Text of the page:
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Texas Wants To Set Its Own Rules For Federal Family Planning Funds

Texas State Capitol in Austin.
Nicolas Henderson/Flickr
Texas State Capitol in Austin.

Texas is seeking permission from the federal government for the return of federal family planning money it lost four years ago. It lost those Medicaid funds after it excluded Planned Parenthood and other clinics affiliated with abortion providers from the state's women's health program. If President Trump's administration agrees, Texas could serve as an example to other states wishing to defund Planned Parenthood clinics.

In 2011, the Republican-dominated Texas legislature signaled its intention to end Planned Parenthood's participation in what was then known as the Medicaid waiver program serving the state's low-income women. Ninety percent of the program's funding came from the federal government. But the Obama administration opposed Texas' plan because Federal law requires states to fund "any willing provider." This is to keep states from discriminating against health care providers for ideological, racial or religious reasons.

Texas decided to forgo federal funding so it could exclude Planned Parenthood from the list of providers from which women could choose to get health care. Texas then created a state program, now known as Healthy Texas Women, and Planned Parenthood is not allowed to participate. The tens of millions of dollars in federal Medicaid funding that it lost each year was the price Texas had to pay for sticking to its guns.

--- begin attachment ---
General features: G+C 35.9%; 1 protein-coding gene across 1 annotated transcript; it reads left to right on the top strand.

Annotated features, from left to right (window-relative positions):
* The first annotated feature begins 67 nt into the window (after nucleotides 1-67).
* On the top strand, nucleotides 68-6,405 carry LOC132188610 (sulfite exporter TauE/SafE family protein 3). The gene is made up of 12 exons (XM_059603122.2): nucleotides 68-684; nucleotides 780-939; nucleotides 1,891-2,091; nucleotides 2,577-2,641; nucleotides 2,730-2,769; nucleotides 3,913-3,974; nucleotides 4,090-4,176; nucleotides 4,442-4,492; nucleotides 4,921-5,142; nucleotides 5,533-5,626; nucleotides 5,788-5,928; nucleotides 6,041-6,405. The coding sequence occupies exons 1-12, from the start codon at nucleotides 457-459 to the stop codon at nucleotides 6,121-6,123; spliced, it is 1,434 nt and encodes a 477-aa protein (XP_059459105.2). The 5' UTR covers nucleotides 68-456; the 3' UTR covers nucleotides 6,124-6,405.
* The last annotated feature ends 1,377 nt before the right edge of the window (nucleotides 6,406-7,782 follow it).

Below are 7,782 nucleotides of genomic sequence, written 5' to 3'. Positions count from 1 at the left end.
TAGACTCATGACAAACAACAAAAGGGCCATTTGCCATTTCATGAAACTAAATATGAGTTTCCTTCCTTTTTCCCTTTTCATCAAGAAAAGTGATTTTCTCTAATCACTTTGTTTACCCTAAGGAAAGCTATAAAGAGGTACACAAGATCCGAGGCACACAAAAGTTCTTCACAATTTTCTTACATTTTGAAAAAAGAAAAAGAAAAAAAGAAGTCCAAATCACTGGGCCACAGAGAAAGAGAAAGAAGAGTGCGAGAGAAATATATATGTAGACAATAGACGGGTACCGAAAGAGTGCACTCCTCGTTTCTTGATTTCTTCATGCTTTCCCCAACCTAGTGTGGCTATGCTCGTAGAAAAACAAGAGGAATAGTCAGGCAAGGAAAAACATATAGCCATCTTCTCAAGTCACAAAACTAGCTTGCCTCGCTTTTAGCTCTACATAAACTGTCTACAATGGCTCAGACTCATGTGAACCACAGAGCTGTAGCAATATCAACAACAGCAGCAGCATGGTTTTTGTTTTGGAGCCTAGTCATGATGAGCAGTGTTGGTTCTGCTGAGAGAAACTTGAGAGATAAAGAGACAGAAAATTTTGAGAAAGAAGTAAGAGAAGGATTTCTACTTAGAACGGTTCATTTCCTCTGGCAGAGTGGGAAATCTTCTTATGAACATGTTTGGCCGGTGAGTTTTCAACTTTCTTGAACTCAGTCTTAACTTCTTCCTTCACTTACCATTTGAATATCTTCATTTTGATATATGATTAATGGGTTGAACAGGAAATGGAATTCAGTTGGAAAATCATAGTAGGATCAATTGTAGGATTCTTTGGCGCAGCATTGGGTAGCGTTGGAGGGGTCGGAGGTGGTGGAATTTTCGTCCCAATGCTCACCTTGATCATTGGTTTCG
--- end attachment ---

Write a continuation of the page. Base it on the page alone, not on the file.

But now that Trump is calling the shots, Texas wants that federal money back — while still being allowed to bar Planned Parenthood. And Texas may well have a good chance. The president recently appointed anti-abortion proponents to oversee the nation's family planning programs. If Texas is successful, abortion rights advocates worry that the state will pave the way for other Republican dominated states to set up similar exclusions, and not have to suffer the financial penalties Texas endured to boot.

Carrie Williams, spokeswoman for the Texas Health and Human Services Commission told The New York Times, "This is a new administration and we're looking at what funding opportunities may exist for us."

The prospect has health care advocates worried. Dr. Georges Benjamin is the executive director of the American Public Health Association. He says it's already forbidden to use federal dollars to fund abortions, but if Texas gets its waiver, abortion rights proponents across the country would be supporting Texas' program through their tax dollars.

"I don't want my federal dollars used for discriminatory practices," Benjamin says. "You're now forcing other states, and other people who may have a different view on this issue to pay for the discriminatory practices that the state of Texas is trying to have, which will ultimately result in poorer health outcome for women."

Benjamin says one of the main arguments for the Hyde Amendment, which prohibited federal funding for abortions in 1977, was that forcing anti-abortion proponents to fund abortion providers was an undemocratic violation of their deeply held religious beliefs. Providing Texas a waiver to receive federal Medicaid funds while excluding Planned Parenthood turns that argument on its head, he says. Abortion proponents across the country would have to see their tax dollars used to fund a Texas program that discriminates against abortion providers.

In its waiver application, Texas made the case for increased federal funding by pointing out it has the highest rate of pregnancy in the nation, one of the highest teen pregnancy rates and that fully a third of the women who get pregnant in the state do so unintentionally.

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Wade Goodwyn
Wade Goodwyn is an NPR National Desk Correspondent covering Texas and the surrounding states.